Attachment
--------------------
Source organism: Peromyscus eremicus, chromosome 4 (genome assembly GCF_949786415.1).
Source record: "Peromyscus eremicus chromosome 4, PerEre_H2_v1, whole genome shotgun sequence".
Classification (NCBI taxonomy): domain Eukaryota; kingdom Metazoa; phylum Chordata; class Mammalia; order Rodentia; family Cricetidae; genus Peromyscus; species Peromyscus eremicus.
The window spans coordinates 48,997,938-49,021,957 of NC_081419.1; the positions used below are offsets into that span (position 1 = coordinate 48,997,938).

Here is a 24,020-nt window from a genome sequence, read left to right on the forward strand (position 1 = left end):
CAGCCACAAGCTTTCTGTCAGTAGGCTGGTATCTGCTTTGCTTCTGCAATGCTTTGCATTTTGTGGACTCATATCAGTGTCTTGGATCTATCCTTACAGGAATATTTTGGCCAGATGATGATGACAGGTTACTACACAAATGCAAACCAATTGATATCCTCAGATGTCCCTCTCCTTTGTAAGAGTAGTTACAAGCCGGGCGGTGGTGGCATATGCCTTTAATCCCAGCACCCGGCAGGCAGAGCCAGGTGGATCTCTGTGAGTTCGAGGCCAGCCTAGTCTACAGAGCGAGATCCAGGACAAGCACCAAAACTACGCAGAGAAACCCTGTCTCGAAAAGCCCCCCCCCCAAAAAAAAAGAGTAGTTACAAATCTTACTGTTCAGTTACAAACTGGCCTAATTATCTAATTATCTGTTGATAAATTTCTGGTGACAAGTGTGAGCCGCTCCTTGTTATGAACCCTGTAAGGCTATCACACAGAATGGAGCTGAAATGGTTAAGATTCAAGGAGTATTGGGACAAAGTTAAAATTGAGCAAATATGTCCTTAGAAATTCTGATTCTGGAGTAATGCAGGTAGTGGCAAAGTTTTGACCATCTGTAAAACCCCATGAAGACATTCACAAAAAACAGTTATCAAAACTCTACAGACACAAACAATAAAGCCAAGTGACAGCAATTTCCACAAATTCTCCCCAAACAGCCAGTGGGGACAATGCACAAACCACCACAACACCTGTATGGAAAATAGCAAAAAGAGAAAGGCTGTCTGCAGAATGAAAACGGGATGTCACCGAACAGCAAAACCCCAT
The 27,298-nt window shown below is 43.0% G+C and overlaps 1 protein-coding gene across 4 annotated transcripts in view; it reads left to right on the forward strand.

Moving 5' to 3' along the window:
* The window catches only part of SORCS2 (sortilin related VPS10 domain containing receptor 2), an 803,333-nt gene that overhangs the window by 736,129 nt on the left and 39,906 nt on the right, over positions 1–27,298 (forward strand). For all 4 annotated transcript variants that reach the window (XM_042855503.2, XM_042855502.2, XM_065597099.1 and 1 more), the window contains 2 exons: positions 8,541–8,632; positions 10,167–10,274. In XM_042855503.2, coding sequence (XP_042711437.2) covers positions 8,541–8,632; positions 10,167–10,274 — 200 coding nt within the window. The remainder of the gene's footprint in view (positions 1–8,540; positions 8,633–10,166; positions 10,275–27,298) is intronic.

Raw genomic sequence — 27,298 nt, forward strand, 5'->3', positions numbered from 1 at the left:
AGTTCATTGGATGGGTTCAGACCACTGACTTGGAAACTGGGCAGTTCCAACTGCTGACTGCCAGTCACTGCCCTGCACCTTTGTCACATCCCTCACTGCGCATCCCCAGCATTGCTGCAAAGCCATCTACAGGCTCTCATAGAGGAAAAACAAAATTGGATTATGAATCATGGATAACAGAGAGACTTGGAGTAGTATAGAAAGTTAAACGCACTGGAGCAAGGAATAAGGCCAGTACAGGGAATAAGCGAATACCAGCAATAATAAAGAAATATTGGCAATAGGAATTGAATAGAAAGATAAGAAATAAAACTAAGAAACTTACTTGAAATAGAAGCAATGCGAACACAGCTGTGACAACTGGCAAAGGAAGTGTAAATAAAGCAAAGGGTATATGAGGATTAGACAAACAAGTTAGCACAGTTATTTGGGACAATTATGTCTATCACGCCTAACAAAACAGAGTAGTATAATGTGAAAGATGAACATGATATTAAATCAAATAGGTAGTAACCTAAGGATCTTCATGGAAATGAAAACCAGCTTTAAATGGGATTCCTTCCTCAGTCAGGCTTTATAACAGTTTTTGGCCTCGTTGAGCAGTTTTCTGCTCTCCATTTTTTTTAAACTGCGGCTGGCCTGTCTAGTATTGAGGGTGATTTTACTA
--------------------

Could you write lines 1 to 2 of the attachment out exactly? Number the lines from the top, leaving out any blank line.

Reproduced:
Source organism: Peromyscus eremicus, chromosome 4 (genome assembly GCF_949786415.1).
Source record: "Peromyscus eremicus chromosome 4, PerEre_H2_v1, whole genome shotgun sequence".